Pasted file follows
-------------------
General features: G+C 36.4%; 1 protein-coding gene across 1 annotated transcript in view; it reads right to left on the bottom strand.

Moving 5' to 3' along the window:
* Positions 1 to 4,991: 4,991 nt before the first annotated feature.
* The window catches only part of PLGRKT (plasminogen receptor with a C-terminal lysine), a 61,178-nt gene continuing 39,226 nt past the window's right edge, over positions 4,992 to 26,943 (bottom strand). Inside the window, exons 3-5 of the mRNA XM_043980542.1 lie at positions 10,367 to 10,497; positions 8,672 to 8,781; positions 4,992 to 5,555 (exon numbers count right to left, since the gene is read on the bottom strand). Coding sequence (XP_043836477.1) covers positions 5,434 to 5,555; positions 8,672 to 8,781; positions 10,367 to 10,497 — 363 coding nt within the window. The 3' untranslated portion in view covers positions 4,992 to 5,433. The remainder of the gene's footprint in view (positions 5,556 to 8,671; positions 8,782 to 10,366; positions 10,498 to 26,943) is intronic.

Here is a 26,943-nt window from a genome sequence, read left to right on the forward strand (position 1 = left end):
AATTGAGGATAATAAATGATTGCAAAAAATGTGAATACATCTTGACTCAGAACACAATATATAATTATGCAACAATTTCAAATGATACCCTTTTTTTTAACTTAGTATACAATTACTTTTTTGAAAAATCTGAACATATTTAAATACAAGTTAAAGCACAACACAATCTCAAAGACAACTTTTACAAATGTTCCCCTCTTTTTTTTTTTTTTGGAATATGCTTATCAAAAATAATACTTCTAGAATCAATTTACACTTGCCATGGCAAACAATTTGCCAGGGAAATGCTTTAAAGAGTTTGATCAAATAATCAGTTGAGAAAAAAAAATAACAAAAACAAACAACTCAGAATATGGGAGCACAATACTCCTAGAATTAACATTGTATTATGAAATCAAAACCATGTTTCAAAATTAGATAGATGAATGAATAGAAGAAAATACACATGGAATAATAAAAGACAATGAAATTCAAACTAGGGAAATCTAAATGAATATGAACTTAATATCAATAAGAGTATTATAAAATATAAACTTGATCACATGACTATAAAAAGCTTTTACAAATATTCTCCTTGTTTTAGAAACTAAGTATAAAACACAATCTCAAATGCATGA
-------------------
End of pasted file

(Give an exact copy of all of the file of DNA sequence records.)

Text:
General features: G+C 36.4%; 1 protein-coding gene across 1 annotated transcript in view; it reads right to left on the bottom strand.

Moving 5' to 3' along the window:
* Positions 1 to 4,991: 4,991 nt before the first annotated feature.
* The window catches only part of PLGRKT (plasminogen receptor with a C-terminal lysine), a 61,178-nt gene continuing 39,226 nt past the window's right edge, over positions 4,992 to 26,943 (bottom strand). Inside the window, exons 3-5 of the mRNA XM_043980542.1 lie at positions 10,367 to 10,497; positions 8,672 to 8,781; positions 4,992 to 5,555 (exon numbers count right to left, since the gene is read on the bottom strand). Coding sequence (XP_043836477.1) covers positions 5,434 to 5,555; positions 8,672 to 8,781; positions 10,367 to 10,497 — 363 coding nt within the window. The 3' untranslated portion in view covers positions 4,992 to 5,433. The remainder of the gene's footprint in view (positions 5,556 to 8,671; positions 8,782 to 10,366; positions 10,498 to 26,943) is intronic.

Here is a 26,943-nt window from a genome sequence, read left to right on the forward strand (position 1 = left end):
AATTGAGGATAATAAATGATTGCAAAAAATGTGAATACATCTTGACTCAGAACACAATATATAATTATGCAACAATTTCAAATGATACCCTTTTTTTTAACTTAGTATACAATTACTTTTTTGAAAAATCTGAACATATTTAAATACAAGTTAAAGCACAACACAATCTCAAAGACAACTTTTACAAATGTTCCCCTCTTTTTTTTTTTTTTGGAATATGCTTATCAAAAATAATACTTCTAGAATCAATTTACACTTGCCATGGCAAACAATTTGCCAGGGAAATGCTTTAAAGAGTTTGATCAAATAATCAGTTGAGAAAAAAAAATAACAAAAACAAACAACTCAGAATATGGGAGCACAATACTCCTAGAATTAACATTGTATTATGAAATCAAAACCATGTTTCAAAATTAGATAGATGAATGAATAGAAGAAAATACACATGGAATAATAAAAGACAATGAAATTCAAACTAGGGAAATCTAAATGAATATGAACTTAATATCAATAAGAGTATTATAAAATATAAACTTGATCACATGACTATAAAAAGCTTTTACAAATATTCTCCTTGTTTTAGAAACTAAGTATAAAACACAATCTCAAATGCATGA